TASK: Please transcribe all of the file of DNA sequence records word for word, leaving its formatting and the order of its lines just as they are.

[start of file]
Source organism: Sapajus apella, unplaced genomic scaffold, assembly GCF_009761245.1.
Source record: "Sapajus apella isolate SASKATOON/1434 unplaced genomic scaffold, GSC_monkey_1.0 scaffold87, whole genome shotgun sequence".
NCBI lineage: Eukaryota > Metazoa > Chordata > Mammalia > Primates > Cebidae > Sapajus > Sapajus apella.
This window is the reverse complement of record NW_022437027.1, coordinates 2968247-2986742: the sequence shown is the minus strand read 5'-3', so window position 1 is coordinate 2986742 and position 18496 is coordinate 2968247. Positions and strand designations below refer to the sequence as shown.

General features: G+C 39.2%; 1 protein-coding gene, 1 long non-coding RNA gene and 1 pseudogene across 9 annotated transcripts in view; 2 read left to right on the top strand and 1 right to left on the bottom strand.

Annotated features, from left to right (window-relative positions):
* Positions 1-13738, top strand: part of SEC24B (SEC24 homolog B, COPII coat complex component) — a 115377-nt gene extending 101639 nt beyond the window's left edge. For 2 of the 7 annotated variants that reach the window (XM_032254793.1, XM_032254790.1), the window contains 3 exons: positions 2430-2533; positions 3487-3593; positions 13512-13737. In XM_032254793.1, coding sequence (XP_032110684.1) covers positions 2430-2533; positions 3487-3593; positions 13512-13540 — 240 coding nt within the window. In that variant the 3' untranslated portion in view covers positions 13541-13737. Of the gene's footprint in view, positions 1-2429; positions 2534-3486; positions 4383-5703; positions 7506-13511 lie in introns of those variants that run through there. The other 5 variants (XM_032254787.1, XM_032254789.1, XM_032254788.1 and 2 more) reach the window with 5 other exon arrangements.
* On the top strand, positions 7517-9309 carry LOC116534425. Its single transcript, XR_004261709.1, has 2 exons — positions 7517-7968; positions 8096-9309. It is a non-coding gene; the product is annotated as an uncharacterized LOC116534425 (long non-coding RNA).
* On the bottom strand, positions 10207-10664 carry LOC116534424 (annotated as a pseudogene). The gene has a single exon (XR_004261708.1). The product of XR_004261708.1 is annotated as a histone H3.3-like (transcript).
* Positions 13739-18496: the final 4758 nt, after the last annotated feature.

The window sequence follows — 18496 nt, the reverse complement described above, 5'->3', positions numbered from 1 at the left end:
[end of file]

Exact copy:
Source organism: Sapajus apella, unplaced genomic scaffold, assembly GCF_009761245.1.
Source record: "Sapajus apella isolate SASKATOON/1434 unplaced genomic scaffold, GSC_monkey_1.0 scaffold87, whole genome shotgun sequence".
NCBI lineage: Eukaryota > Metazoa > Chordata > Mammalia > Primates > Cebidae > Sapajus > Sapajus apella.
This window is the reverse complement of record NW_022437027.1, coordinates 2968247-2986742: the sequence shown is the minus strand read 5'-3', so window position 1 is coordinate 2986742 and position 18496 is coordinate 2968247. Positions and strand designations below refer to the sequence as shown.

General features: G+C 39.2%; 1 protein-coding gene, 1 long non-coding RNA gene and 1 pseudogene across 9 annotated transcripts in view; 2 read left to right on the top strand and 1 right to left on the bottom strand.

Annotated features, from left to right (window-relative positions):
* Positions 1-13738, top strand: part of SEC24B (SEC24 homolog B, COPII coat complex component) — a 115377-nt gene extending 101639 nt beyond the window's left edge. For 2 of the 7 annotated variants that reach the window (XM_032254793.1, XM_032254790.1), the window contains 3 exons: positions 2430-2533; positions 3487-3593; positions 13512-13737. In XM_032254793.1, coding sequence (XP_032110684.1) covers positions 2430-2533; positions 3487-3593; positions 13512-13540 — 240 coding nt within the window. In that variant the 3' untranslated portion in view covers positions 13541-13737. Of the gene's footprint in view, positions 1-2429; positions 2534-3486; positions 4383-5703; positions 7506-13511 lie in introns of those variants that run through there. The other 5 variants (XM_032254787.1, XM_032254789.1, XM_032254788.1 and 2 more) reach the window with 5 other exon arrangements.
* On the top strand, positions 7517-9309 carry LOC116534425. Its single transcript, XR_004261709.1, has 2 exons — positions 7517-7968; positions 8096-9309. It is a non-coding gene; the product is annotated as an uncharacterized LOC116534425 (long non-coding RNA).
* On the bottom strand, positions 10207-10664 carry LOC116534424 (annotated as a pseudogene). The gene has a single exon (XR_004261708.1). The product of XR_004261708.1 is annotated as a histone H3.3-like (transcript).
* Positions 13739-18496: the final 4758 nt, after the last annotated feature.

The window sequence follows — 18496 nt, the reverse complement described above, 5'->3', positions numbered from 1 at the left end: